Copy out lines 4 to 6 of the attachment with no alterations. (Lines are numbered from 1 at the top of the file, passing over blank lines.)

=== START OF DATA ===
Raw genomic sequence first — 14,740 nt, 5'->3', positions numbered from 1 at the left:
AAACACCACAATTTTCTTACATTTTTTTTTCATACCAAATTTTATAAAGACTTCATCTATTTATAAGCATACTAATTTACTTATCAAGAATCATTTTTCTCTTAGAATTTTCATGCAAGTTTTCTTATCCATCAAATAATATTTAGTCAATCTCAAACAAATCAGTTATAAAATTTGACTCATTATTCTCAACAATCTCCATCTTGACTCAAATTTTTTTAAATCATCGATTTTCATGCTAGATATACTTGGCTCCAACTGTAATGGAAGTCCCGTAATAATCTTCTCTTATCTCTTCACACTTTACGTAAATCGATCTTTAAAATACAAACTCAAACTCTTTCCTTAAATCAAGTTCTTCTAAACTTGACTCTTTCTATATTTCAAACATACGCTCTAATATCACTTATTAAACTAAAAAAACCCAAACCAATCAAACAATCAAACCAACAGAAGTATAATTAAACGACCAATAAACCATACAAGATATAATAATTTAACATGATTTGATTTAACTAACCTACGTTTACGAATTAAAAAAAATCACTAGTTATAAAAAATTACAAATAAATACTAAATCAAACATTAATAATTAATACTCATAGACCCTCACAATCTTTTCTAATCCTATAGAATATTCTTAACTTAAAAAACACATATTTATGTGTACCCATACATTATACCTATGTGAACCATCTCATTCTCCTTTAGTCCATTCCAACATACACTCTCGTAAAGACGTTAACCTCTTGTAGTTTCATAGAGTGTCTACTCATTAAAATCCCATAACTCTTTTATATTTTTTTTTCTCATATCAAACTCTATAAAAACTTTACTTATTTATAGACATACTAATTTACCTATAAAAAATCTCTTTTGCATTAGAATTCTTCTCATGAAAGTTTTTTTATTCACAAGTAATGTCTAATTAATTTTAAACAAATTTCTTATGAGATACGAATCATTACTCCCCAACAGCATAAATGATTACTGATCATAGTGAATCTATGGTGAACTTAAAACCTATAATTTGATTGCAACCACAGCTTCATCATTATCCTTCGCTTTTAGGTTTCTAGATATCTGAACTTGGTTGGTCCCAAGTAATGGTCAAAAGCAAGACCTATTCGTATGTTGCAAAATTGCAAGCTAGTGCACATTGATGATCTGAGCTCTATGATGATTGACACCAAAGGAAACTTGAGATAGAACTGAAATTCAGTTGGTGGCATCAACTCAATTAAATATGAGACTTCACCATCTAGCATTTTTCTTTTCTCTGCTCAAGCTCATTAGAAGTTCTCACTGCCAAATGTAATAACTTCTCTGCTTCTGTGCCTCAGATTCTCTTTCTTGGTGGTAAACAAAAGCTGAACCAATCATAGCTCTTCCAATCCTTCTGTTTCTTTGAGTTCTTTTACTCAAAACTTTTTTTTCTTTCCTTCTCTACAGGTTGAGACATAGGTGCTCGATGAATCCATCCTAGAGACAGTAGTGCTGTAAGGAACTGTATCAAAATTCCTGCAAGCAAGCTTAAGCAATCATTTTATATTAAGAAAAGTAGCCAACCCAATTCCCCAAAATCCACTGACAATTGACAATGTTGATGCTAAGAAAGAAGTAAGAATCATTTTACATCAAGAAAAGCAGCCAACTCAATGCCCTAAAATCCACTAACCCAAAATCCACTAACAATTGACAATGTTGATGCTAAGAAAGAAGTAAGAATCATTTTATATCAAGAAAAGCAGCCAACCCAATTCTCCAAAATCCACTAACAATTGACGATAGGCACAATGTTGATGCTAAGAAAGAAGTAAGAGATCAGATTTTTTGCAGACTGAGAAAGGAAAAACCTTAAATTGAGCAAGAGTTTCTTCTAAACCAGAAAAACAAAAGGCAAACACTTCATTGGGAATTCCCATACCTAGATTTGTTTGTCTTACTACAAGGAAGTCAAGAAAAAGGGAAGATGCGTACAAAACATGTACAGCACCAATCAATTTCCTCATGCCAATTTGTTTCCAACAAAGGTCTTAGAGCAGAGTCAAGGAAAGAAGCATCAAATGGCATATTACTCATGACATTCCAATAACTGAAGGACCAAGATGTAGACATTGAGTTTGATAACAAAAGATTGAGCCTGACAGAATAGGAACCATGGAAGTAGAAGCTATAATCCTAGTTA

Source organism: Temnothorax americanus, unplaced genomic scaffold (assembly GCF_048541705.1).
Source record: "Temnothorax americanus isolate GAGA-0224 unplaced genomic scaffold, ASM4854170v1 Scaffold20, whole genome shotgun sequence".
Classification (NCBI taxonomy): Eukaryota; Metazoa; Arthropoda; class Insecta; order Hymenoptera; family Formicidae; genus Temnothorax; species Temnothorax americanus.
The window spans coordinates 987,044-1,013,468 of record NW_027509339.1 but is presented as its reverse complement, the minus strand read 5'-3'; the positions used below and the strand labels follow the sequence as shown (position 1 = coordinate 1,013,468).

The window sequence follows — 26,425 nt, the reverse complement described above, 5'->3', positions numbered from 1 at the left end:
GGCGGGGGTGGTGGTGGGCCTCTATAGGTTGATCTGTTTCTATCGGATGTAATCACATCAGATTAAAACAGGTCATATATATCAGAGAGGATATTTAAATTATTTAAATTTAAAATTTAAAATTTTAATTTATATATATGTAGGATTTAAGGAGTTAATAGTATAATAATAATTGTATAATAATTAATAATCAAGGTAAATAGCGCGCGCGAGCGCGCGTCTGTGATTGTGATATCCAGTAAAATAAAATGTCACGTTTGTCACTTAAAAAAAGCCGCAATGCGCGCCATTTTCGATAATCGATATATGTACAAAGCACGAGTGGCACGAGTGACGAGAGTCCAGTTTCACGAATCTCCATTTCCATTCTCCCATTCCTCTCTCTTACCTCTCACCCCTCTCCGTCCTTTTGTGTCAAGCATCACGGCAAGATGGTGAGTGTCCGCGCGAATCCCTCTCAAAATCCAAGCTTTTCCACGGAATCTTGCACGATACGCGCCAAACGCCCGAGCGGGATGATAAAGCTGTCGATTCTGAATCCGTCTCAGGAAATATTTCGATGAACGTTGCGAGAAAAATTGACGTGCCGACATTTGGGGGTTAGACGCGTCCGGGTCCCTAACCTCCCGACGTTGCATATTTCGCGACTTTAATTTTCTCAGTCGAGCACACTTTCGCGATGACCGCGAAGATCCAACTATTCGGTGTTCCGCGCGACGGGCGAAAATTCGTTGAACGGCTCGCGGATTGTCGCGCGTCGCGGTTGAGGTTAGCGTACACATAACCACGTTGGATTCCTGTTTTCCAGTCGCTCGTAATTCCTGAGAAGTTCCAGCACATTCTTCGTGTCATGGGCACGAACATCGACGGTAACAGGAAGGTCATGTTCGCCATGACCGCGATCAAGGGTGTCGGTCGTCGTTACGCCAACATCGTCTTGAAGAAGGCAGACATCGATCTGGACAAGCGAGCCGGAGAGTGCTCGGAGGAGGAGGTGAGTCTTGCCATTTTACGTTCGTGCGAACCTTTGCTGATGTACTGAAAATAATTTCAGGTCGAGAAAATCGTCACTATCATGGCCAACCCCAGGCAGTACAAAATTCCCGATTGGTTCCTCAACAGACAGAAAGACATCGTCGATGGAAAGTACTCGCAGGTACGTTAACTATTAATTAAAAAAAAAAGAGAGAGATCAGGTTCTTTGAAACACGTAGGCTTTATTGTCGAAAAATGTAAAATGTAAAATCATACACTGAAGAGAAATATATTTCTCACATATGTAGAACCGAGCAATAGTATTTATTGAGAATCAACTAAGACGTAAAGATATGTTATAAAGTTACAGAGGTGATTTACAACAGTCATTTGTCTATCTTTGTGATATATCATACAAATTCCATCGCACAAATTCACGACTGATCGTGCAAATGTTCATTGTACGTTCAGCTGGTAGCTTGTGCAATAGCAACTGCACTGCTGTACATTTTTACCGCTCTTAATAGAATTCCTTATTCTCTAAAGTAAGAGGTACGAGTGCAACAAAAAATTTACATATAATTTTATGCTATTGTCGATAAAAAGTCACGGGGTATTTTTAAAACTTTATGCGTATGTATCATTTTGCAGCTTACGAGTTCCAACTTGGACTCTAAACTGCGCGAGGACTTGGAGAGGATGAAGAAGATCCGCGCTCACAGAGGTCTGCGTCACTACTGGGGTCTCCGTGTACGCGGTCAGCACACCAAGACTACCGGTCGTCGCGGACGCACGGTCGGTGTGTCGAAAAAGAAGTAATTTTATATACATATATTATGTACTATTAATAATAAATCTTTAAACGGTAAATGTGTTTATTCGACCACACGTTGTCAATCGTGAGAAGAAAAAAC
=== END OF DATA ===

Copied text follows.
Source record: "Temnothorax americanus isolate GAGA-0224 unplaced genomic scaffold, ASM4854170v1 Scaffold20, whole genome shotgun sequence".
Classification (NCBI taxonomy): Eukaryota; Metazoa; Arthropoda; class Insecta; order Hymenoptera; family Formicidae; genus Temnothorax; species Temnothorax americanus.
The window spans coordinates 987,044-1,013,468 of record NW_027509339.1 but is presented as its reverse complement, the minus strand read 5'-3'; the positions used below and the strand labels follow the sequence as shown (position 1 = coordinate 1,013,468).